Fellow tech enthusiast and DC neighbor Joel Ward continues his role as a Features contributor here at Zatz Not Funny. Beyond ZNF, Joel can be found at Joel Explains It All and @joelsef on Twitter.
We’ve been evaluating the Slingbox 500 ($300) at the Ward household these last few months. And the timing was good: We went on a week-long vacation, giving us the perfect chance to try out the truly remote access features of the Slingbox. We also played with it while traveling around town, which was fun—including watching Bill Maher at the pool and catching a preseason Washington Capitals game while at a Nationals game.
However, the best use case is travel. This thing is made for travelers. I’d say we probably aren’t the key demographic for a Slingbox as we don’t travel too much. Yet it’s still very nice to have this option available when we are on the road, or even just traveling around town and finding ourselves—or our kids—bored out of our minds.
Fellow tech enthusiast and DC neighbor Joel Ward joins ZNF as a Features contributor. Beyond ZNF, Joel can be found at Joel Explains It All and @joelsef on Twitter.
We at the Ward household like trying new things—or at least my wife and kids tolerate me periodically tinkering with our home computing, entertainment, and networking configurations. Entertainment-wise, we’ve been using Roku for years and enjoy the Verizon FiOS TV DVR system quite a bit. Back in the day, before Verizon and HDTV, we enjoyed our networked ReplayTV DVRs and Netflix DVD subscription. So we’ve appreciated time-shifted TV and renting/streaming video for a long time.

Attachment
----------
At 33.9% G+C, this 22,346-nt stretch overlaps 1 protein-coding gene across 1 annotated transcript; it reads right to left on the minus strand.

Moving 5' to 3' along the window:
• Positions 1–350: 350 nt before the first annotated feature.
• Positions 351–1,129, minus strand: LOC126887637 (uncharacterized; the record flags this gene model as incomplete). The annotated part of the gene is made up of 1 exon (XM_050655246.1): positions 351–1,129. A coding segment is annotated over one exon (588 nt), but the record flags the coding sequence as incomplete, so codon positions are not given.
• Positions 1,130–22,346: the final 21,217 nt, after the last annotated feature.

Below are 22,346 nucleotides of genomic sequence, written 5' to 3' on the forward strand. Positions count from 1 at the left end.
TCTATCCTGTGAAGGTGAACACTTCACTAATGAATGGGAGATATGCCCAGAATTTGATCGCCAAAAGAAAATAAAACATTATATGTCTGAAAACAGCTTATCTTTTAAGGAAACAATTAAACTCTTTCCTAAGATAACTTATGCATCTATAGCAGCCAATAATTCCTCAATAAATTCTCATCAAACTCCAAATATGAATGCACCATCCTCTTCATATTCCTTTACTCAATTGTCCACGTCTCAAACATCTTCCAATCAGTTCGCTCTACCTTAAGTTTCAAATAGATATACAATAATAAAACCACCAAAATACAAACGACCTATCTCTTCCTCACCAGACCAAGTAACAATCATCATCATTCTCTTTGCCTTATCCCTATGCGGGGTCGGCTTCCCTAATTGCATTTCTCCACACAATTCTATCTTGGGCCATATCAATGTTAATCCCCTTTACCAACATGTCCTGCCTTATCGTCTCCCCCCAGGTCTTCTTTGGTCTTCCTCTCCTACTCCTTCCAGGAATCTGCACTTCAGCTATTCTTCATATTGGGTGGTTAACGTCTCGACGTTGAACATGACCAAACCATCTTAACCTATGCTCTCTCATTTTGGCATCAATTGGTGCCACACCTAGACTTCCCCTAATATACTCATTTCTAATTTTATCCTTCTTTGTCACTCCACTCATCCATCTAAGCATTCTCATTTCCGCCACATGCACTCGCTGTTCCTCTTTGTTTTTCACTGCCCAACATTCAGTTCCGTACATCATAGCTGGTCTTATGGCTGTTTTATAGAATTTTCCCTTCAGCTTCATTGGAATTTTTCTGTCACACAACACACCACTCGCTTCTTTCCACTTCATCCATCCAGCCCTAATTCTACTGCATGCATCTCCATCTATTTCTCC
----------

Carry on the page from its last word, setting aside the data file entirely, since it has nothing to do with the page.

Recently we got the opportunity to test out the Boxee Cloud DVR thanks to Zatz Not Funny’s very own Dave Zatz. I ended up replacing our living room Roku with the Boxee so we could get some real-life experience, including input from the kids who are the primary users of the now-removed Roku. We didn’t replace the FiOS cable box, mainly because we rely on a myriad of cable channels that the Boxee can’t yet support. But that’s a discussion for a little later.
The Boxee Cloud DVR ($99) is a standalone device that has the following features: ATSC over-the-air (OTA) and Clear QAM cable tuner, the “cloud” digital video recorder (DVR) for OTA channels, and a small selection of network and online services.
Since we’ve had an amazingly difficult time getting some new Google TV hardware in here, we’re revisiting the original Logitech Revue with fresh eyes, nearly two years after launch — a period that brought us few notable software updates and the ouster of Logitech’s CEO… Not to mention Google has just given up on television advertising and currently provides non-Google TV hardware/software to Kansas City Fiber customers.
ZNF supporter and neighbor Joel Ward shares his thoughts:
It was the day that was going to change my life forever. I was about to get my hands on a slightly used Logitech Revue Google TV unit from premiere tech blogger Dave Zatz. Dave had a Revue that he used a while back but had boxed up for some reason or another. I couldn’t comprehend why he would do such a thing. I would soon figure it out.
I started the Google TV experiment that night: replace the Roku on our bedroom TV with the Revue, passing the Verizon FiOS HD cable box signal through the Revue via HDMI cable. Then the Revue hooked to the TV via HDMI. Lastly Ethernet plus the power cable and I was up and running. The on-screen setup wizard was a snap. I was excited to give it all a try.
For about a week I tried the Revue in the bedroom. After about a week in the bedroom, where we barely use the TV, I moved the Revue to the family room where our main HDTV sits. We have our FiOS HD DVR there and a surround receiver, both of which connected easily to the Revue.
This was the real experiment: Would my wife and I appreciate the Google TV interface, search, and app selection? I was up for the challenge. My wife was skeptical.